In the FCS Championship Game in Frisco, Texas, between North Dakota State and Towson, I expected two players to stand out: Bison left tackle Billy Turner and Tigers running back Terrence West.
And neither disappointed. North Dakota State routed Towson 35-7 to win its third straight FCS Championship.
When evaluating non-FBS prospects, I look for them to dominate their level of competition. After all, if they don't stand out against other FCS, Division-II or Division-III players, how can you expect them to match up against FBS prospects or NFL talent?
Here are my thoughts on both Turner and West.
North Dakota State LT Billy Turner (6-5, 310, 5.28, #77)
Physically, Turner looks the part and stood out on the field during pregame warm-ups next to his teammates. A team captain, he showed good shuffle in pass pro, staying light on his feet to mirror and protect the edge. Turner sets up quickly with good reflexes to adjust to the pass rush, using coordination, patience and body position to wall off the pocket. He is strong at the point of attack and extends a powerful initial jolt with his mean/nasty attitude. Turner displayed good vision and awareness at the second level to work off initial blocks and eliminate linebackers and defensive backs in the open field.
Turner will sometimes allow his upper half to overextend at times and has a bad habit of lunging at the waist. As a run blocker, he needs to do a better job with hand placement to latch and control defenders. In pass protection, Turner needs to keep his pad level low and dig his cleats in the ground, as he was sometimes knocked off balance by active rushers who were able to attack his body.
Projecting him to the next level, some around the league feel Turner is best suited inside at guard, but my guess is many teams would like to see him stay at tackle to see if he can hold up on the edges. His performance at the Senior Bowl will go a long way to answering that question. Overall, Turner, who is a big reason for North Dakota State's three consecutive FCS championships, has the frame to get stronger and is an energetic finisher with an on-field demeanor that will endear him to NFL coaches.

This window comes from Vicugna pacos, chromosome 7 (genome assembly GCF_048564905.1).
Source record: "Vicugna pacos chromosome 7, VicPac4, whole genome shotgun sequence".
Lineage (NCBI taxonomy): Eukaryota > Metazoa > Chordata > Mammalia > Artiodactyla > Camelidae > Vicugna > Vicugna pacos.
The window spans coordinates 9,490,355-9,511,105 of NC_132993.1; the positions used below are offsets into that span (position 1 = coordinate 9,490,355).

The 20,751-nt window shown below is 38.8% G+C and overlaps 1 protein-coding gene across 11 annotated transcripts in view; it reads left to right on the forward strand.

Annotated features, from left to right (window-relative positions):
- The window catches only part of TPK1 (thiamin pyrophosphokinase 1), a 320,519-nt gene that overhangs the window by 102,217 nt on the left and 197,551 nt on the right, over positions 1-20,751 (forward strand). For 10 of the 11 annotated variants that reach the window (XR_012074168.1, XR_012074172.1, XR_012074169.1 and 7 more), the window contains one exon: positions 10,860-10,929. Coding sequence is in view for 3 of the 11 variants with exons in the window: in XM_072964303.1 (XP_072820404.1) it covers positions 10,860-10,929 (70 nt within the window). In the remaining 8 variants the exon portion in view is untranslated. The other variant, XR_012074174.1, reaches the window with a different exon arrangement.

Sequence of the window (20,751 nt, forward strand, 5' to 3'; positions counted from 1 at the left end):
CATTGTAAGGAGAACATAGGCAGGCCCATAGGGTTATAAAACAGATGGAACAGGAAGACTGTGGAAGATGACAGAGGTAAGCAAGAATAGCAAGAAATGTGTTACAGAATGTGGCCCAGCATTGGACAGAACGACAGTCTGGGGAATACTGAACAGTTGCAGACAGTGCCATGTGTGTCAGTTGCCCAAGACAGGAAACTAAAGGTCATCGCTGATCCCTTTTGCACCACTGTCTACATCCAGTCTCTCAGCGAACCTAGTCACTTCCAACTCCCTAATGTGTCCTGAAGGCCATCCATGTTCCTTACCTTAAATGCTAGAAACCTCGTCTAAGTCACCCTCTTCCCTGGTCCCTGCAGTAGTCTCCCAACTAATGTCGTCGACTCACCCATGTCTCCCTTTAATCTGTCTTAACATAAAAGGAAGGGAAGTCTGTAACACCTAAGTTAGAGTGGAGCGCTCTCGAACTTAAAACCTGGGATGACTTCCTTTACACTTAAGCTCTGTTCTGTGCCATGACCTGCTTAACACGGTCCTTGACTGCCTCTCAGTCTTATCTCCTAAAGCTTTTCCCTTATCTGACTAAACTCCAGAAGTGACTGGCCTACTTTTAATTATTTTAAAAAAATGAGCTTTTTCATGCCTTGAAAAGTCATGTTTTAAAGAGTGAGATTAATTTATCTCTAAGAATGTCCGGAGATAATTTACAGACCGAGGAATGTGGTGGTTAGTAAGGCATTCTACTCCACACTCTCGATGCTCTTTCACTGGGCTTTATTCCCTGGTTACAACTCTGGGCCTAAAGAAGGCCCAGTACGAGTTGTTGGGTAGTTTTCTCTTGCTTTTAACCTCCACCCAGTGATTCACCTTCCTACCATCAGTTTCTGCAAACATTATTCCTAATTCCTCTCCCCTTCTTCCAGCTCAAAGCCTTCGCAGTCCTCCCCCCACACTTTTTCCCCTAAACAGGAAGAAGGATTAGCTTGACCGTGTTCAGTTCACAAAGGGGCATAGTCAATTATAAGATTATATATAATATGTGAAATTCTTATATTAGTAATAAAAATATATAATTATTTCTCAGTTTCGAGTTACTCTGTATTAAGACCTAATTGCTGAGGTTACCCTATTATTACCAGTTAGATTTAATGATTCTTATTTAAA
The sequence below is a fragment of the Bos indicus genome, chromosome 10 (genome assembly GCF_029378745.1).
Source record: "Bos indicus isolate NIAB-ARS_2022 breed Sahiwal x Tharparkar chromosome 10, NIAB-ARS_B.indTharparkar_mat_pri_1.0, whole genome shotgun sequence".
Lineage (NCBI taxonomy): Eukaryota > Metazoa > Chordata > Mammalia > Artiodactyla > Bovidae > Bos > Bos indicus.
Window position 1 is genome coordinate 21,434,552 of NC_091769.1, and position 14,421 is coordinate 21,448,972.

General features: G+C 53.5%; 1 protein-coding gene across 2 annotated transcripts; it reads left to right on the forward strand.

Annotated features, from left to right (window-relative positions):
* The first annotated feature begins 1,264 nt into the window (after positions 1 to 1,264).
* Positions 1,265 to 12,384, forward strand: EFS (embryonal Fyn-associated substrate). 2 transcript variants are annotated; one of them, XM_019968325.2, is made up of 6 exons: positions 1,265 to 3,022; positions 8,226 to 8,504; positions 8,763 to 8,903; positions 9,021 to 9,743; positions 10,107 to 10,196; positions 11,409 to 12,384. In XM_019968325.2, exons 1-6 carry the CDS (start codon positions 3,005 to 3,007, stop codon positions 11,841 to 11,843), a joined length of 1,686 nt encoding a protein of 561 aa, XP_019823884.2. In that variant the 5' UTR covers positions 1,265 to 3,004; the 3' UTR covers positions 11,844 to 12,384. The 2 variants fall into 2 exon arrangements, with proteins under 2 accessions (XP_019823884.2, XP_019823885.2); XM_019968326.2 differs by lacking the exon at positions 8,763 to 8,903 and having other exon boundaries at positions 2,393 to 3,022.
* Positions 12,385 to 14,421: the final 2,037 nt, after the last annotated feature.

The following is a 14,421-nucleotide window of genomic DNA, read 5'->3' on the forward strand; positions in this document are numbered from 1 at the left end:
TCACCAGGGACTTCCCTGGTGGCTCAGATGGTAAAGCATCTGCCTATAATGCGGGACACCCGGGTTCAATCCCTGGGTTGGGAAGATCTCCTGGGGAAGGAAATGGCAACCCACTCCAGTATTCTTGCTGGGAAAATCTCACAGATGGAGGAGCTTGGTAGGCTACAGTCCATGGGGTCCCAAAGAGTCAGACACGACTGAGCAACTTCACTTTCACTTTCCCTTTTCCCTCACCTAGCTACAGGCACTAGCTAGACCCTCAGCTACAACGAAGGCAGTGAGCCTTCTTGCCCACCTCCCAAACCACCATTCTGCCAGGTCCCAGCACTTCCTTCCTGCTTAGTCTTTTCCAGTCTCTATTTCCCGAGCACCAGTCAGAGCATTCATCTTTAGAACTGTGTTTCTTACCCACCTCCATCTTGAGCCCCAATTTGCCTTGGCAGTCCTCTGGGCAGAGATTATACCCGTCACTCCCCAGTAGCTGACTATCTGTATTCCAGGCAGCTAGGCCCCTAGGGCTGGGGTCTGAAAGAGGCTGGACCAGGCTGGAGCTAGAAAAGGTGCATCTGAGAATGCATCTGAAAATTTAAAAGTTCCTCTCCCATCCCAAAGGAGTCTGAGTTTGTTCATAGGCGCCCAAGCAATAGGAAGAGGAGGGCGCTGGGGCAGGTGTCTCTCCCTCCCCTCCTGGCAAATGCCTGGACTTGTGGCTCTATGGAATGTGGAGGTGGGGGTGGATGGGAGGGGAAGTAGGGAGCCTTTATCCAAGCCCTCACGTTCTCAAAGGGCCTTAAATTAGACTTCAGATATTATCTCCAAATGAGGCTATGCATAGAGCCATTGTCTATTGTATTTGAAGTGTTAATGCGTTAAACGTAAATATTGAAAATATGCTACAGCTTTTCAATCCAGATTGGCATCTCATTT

Towson RB Terrence West (5-11, 223, 4.59, #28)
Despite poor field conditions and stacked boxes, it was another productive performance by West as he finished with 22 carries for 99 yards and Towson's only touchdown. He finishes his junior season with the FCS-records in both rushing yards (2,509) and touchdowns (42).
West is solidly built throughout with an excellent combination of quick feet and power. He is tough, physical and lowers his pads to finish, making him a chore to tackle for anyone. West breaks tackles at all levels of the field and shows good vision to press the hole before attacking and making strong cuts.
While he's not slow, West isn't exactly fast either and doesn't flash much burst, usually needing a few steps to get his full momentum going downhill. He will run too high and needs to consistently keep his pad level low and make himself a small target for defenders. West needs to hold the ball higher and tighter as he often gets sloppy in this area, especially at the second level.
West reminds me of Detroit Lions running back Joique Bell, who was a small-school prospect himself out of Division-II Wayne State. West is similarly built, delivers hits and is a true workhorse who will wear down defenses with his balance and power. It would not be a shock if he is a rare FCS early declaration and looks to capitalize on his strong junior season in the 2014 NFL Draft.